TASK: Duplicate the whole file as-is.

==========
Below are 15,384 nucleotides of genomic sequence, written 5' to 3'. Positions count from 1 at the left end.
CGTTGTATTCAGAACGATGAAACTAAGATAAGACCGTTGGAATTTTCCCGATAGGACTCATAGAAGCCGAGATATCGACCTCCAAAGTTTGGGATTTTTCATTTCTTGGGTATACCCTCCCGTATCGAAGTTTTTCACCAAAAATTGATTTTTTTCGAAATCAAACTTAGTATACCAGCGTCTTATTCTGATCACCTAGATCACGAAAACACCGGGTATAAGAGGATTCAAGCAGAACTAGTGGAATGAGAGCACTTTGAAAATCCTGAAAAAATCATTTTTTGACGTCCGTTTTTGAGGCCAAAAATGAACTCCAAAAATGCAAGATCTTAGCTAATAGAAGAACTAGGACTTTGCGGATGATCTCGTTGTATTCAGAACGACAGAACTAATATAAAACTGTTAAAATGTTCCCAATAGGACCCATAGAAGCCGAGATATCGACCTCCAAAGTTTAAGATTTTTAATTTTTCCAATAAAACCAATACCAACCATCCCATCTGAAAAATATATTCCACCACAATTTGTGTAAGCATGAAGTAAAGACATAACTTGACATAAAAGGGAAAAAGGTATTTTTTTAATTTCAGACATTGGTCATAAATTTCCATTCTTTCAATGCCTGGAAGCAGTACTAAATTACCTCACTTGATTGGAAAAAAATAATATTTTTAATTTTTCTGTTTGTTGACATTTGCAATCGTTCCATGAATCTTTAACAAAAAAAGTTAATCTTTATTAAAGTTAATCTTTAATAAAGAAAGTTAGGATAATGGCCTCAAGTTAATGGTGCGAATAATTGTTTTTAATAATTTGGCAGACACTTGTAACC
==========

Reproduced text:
Below are 15,384 nucleotides of genomic sequence, written 5' to 3'. Positions count from 1 at the left end.
CGTTGTATTCAGAACGATGAAACTAAGATAAGACCGTTGGAATTTTCCCGATAGGACTCATAGAAGCCGAGATATCGACCTCCAAAGTTTGGGATTTTTCATTTCTTGGGTATACCCTCCCGTATCGAAGTTTTTCACCAAAAATTGATTTTTTTCGAAATCAAACTTAGTATACCAGCGTCTTATTCTGATCACCTAGATCACGAAAACACCGGGTATAAGAGGATTCAAGCAGAACTAGTGGAATGAGAGCACTTTGAAAATCCTGAAAAAATCATTTTTTGACGTCCGTTTTTGAGGCCAAAAATGAACTCCAAAAATGCAAGATCTTAGCTAATAGAAGAACTAGGACTTTGCGGATGATCTCGTTGTATTCAGAACGACAGAACTAATATAAAACTGTTAAAATGTTCCCAATAGGACCCATAGAAGCCGAGATATCGACCTCCAAAGTTTAAGATTTTTAATTTTTCCAATAAAACCAATACCAACCATCCCATCTGAAAAATATATTCCACCACAATTTGTGTAAGCATGAAGTAAAGACATAACTTGACATAAAAGGGAAAAAGGTATTTTTTTAATTTCAGACATTGGTCATAAATTTCCATTCTTTCAATGCCTGGAAGCAGTACTAAATTACCTCACTTGATTGGAAAAAAATAATATTTTTAATTTTTCTGTTTGTTGACATTTGCAATCGTTCCATGAATCTTTAACAAAAAAAGTTAATCTTTATTAAAGTTAATCTTTAATAAAGAAAGTTAGGATAATGGCCTCAAGTTAATGGTGCGAATAATTGTTTTTAATAATTTGGCAGACACTTGTAACC